On 15th January 1934, the subcontinent convulsed, sending shockwaves across Northern and Central India. It was the one of the worst earthquakes in India’s history and it was called the Great Bihar-Nepal Earthquake.
With its epicentre a few kilometers from Mount Everest in Eastern Nepal, shockwaves reverberated from Punjab to Assam, and Bombay to Lhasa in Tibet. But it was Bihar and Nepal that were most devastated.
Bihar’s official death toll was 7,253. Fortunately, many people were saved that day only because they were out in the fields. Numerous fissures and geysers in the ground caused water and sand to spout, while flooding added to the chaos.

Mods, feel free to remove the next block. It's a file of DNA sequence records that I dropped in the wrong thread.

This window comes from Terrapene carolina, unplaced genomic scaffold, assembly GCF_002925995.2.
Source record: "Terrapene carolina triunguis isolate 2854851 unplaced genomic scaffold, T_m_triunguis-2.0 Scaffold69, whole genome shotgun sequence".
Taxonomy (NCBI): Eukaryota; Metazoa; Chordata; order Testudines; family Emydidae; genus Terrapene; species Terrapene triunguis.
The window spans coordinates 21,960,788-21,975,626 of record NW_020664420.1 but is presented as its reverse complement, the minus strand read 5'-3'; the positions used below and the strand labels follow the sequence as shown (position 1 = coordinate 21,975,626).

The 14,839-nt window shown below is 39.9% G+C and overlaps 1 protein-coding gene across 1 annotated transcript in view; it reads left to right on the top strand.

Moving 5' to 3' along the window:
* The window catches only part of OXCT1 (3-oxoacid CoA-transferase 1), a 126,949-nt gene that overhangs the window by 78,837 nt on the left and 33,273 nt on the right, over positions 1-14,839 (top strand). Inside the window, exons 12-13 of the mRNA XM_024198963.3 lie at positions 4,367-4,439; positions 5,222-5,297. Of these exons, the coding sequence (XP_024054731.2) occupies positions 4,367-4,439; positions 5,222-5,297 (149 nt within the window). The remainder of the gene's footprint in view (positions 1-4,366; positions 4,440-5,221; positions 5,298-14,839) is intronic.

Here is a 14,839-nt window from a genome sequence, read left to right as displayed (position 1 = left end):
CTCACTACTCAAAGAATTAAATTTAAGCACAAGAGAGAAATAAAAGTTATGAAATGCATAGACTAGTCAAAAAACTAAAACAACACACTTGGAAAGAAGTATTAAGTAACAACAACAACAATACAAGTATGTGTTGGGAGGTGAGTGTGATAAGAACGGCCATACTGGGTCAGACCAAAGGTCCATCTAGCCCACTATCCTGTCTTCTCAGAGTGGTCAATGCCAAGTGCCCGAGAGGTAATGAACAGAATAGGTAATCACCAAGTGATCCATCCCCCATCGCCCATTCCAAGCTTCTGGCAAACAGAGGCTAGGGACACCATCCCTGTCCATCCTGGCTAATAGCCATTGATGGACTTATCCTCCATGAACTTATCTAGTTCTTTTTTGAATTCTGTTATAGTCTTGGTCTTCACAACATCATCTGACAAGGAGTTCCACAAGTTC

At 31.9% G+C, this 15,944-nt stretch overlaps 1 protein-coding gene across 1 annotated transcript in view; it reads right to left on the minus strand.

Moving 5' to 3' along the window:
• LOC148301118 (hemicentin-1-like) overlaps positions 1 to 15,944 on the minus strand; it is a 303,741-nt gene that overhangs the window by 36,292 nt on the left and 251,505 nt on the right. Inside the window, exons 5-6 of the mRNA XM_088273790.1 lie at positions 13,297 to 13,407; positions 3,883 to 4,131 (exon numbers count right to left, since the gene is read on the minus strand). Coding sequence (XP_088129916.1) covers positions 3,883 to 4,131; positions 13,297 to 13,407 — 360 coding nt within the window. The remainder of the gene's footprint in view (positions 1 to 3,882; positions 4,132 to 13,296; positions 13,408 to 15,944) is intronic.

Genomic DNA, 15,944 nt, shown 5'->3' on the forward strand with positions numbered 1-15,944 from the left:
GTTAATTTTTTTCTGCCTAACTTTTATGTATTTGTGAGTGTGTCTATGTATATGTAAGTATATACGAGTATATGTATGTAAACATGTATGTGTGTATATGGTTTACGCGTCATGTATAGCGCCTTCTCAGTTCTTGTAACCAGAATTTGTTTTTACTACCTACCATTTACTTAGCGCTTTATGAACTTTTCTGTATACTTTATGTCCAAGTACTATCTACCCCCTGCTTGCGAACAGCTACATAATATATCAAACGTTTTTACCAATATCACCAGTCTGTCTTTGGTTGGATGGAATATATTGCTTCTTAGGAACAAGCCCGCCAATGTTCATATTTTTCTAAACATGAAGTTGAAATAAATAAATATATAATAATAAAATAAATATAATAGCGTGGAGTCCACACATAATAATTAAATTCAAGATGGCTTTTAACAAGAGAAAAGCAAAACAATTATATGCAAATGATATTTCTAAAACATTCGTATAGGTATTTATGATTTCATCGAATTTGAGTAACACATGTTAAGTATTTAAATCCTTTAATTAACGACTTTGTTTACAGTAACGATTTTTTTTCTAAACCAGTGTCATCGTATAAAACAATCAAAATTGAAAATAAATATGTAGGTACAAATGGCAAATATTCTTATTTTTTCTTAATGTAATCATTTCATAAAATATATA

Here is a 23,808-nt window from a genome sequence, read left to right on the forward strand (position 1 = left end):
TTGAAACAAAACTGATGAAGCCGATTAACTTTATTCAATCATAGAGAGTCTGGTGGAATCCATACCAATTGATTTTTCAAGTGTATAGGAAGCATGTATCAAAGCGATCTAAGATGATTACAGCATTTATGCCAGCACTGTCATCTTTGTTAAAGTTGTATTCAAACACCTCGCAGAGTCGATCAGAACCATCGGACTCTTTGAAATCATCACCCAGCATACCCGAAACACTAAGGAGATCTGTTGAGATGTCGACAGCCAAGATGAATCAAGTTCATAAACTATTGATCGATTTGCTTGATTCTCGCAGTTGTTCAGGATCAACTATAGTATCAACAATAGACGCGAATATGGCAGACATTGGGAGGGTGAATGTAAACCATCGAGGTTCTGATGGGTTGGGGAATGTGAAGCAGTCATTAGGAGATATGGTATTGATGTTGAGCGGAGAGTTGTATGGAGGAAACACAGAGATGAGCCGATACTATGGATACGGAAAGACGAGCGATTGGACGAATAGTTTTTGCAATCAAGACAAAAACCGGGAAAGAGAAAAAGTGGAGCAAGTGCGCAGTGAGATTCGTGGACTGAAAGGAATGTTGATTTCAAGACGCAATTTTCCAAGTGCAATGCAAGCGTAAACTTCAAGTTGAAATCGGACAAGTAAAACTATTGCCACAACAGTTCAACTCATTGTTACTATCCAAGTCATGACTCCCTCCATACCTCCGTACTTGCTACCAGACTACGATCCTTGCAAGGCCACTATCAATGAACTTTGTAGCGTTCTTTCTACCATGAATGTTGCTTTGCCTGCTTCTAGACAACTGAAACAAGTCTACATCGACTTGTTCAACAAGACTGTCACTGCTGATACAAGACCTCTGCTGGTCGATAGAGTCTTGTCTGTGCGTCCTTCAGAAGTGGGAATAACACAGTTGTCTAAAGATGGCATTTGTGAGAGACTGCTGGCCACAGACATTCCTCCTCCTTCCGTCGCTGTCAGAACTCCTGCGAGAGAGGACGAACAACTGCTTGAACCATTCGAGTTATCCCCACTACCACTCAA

As emergency relief, the Tata Iron & Steel Company sent a special train to Munger with 120 tons of iron sheets, five trucks of rice, and mechanics and tools. They then began putting up temporary shelters for the homeless survivors.
Leaders from Bihar like Rajendra Prasad and Anugrah Sinha set up the Bihar Central Relief Committee and raised Rs 28 lakh to help the survivors of the earthquake.
This Bihar-Nepal earthquake was the worst in the subcontinent in the modern era, and memories of it came rushing back in 2015, when Nepal was struck once again, with an earthquake of 7.8 magnitude. The city of Kathmandu was almost flattened; 9,000 people were reported dead.
You can still get a sense of the 1934 tragedy in the palatial quarters of Raj Darbhanga and its capital Rajnagar. The Navlakha Palace was abandoned, and its ruins are a reminder of the fury of that fateful winter afternoon.
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